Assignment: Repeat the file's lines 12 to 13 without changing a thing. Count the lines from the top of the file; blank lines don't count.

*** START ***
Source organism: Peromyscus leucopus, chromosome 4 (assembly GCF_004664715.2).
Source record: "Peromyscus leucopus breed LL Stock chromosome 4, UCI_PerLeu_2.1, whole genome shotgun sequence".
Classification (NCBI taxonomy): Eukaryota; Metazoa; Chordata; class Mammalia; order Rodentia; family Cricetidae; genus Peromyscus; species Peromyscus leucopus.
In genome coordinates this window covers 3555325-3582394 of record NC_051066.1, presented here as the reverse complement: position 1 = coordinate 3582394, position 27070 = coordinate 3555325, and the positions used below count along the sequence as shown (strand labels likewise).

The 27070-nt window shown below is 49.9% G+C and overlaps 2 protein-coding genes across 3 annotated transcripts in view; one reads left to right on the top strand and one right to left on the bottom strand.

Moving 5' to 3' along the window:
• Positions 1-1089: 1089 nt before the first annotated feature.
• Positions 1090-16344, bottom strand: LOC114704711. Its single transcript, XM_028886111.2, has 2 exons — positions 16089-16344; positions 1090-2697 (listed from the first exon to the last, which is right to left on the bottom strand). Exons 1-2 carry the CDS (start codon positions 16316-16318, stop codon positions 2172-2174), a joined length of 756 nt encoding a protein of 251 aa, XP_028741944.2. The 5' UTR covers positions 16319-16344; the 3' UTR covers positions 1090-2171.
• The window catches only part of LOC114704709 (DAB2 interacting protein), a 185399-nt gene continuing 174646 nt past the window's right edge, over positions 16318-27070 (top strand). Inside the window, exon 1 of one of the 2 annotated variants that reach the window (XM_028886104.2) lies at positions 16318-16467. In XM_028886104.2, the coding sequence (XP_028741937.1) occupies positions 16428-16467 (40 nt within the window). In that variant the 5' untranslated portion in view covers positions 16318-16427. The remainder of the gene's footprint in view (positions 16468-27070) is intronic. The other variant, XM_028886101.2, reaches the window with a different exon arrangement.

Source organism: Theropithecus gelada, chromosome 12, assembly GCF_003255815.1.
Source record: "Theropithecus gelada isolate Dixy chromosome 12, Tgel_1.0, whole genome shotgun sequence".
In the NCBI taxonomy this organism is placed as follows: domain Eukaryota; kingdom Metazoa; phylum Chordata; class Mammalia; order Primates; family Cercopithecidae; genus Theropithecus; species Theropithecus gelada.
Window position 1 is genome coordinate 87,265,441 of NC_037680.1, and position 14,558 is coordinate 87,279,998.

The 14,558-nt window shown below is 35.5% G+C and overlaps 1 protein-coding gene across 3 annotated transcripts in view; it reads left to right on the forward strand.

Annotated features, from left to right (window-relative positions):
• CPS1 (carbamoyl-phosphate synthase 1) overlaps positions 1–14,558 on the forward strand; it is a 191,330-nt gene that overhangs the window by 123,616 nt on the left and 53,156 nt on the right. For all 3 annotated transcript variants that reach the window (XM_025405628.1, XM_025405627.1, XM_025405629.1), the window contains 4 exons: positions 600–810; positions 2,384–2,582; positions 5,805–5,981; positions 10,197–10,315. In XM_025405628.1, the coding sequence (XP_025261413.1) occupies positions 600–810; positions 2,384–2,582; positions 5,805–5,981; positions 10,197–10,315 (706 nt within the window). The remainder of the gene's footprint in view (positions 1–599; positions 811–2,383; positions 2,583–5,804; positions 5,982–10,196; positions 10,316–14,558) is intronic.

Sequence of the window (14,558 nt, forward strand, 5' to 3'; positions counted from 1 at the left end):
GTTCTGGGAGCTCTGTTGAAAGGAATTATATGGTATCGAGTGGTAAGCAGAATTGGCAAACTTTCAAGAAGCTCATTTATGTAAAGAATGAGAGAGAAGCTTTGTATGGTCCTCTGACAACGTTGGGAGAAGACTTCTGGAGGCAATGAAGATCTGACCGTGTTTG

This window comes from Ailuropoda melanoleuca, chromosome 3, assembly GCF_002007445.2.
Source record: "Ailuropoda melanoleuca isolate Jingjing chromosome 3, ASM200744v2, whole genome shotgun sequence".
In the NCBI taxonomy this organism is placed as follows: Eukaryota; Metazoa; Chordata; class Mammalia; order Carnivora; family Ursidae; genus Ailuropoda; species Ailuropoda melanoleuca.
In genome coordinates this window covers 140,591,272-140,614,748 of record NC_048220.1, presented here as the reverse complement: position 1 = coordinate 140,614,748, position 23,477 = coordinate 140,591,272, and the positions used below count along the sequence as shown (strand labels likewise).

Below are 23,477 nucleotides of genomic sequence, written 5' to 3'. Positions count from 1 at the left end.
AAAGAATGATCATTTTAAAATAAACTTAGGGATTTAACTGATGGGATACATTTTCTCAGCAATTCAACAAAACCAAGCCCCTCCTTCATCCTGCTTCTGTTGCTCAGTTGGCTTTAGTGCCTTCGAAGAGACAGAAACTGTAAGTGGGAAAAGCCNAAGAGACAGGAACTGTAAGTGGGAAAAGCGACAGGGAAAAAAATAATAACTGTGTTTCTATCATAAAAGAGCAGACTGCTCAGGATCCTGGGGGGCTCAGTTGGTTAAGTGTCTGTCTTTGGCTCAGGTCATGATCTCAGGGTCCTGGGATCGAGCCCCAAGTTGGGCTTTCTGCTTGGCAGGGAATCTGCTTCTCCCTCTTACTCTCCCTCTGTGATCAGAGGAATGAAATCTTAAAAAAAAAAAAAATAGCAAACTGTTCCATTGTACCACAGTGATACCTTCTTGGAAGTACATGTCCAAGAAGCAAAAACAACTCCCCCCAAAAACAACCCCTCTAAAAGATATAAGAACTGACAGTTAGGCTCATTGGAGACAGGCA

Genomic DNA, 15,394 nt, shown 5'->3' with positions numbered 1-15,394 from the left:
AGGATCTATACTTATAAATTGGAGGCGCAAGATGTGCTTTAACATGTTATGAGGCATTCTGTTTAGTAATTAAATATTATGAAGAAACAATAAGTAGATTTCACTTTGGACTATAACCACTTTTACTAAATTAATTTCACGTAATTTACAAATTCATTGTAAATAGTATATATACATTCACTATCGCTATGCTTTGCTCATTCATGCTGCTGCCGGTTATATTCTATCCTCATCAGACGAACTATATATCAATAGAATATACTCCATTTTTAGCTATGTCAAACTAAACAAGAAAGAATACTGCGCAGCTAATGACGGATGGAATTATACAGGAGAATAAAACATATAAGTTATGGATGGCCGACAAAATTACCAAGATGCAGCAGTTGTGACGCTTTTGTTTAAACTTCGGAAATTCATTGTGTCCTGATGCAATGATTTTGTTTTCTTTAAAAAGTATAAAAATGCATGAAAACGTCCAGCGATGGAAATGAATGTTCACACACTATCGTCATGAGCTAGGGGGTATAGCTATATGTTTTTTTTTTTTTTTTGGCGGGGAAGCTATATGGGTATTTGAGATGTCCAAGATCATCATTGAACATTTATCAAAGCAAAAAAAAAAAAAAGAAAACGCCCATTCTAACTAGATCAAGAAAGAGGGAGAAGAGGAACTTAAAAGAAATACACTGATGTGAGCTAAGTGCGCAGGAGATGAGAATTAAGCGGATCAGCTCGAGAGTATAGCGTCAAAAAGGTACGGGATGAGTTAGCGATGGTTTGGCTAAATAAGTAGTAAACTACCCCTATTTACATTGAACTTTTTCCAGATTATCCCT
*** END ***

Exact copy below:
In the NCBI taxonomy this organism is placed as follows: domain Eukaryota; kingdom Metazoa; phylum Chordata; class Mammalia; order Primates; family Cercopithecidae; genus Theropithecus; species Theropithecus gelada.
Window position 1 is genome coordinate 87,265,441 of NC_037680.1, and position 14,558 is coordinate 87,279,998.